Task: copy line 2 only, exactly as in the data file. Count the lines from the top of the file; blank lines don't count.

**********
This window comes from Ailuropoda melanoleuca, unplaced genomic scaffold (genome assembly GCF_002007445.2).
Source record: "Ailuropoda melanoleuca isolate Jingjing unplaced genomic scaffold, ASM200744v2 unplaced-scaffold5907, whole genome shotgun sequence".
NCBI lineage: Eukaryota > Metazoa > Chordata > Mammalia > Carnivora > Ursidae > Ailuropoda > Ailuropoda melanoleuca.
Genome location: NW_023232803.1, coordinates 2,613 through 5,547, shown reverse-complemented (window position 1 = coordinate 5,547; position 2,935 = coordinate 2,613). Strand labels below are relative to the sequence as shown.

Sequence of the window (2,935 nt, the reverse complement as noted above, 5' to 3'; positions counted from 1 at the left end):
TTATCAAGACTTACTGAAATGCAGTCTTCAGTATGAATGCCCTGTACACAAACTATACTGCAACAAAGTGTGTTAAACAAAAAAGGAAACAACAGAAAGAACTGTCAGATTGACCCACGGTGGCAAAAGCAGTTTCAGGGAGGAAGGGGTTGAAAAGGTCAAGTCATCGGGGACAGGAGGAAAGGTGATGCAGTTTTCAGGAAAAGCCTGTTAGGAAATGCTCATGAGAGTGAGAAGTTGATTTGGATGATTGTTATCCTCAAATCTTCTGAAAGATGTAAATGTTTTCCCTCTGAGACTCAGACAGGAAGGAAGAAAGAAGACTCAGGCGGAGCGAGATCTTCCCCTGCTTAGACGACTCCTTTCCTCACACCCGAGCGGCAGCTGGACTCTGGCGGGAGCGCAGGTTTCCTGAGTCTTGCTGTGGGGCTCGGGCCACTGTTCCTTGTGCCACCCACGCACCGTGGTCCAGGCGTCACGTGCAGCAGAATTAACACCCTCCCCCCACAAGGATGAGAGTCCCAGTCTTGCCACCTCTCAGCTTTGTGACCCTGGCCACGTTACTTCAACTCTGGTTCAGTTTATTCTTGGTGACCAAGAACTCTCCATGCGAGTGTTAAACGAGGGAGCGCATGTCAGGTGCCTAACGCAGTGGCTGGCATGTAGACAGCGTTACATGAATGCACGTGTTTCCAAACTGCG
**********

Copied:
Source record: "Ailuropoda melanoleuca isolate Jingjing unplaced genomic scaffold, ASM200744v2 unplaced-scaffold5907, whole genome shotgun sequence".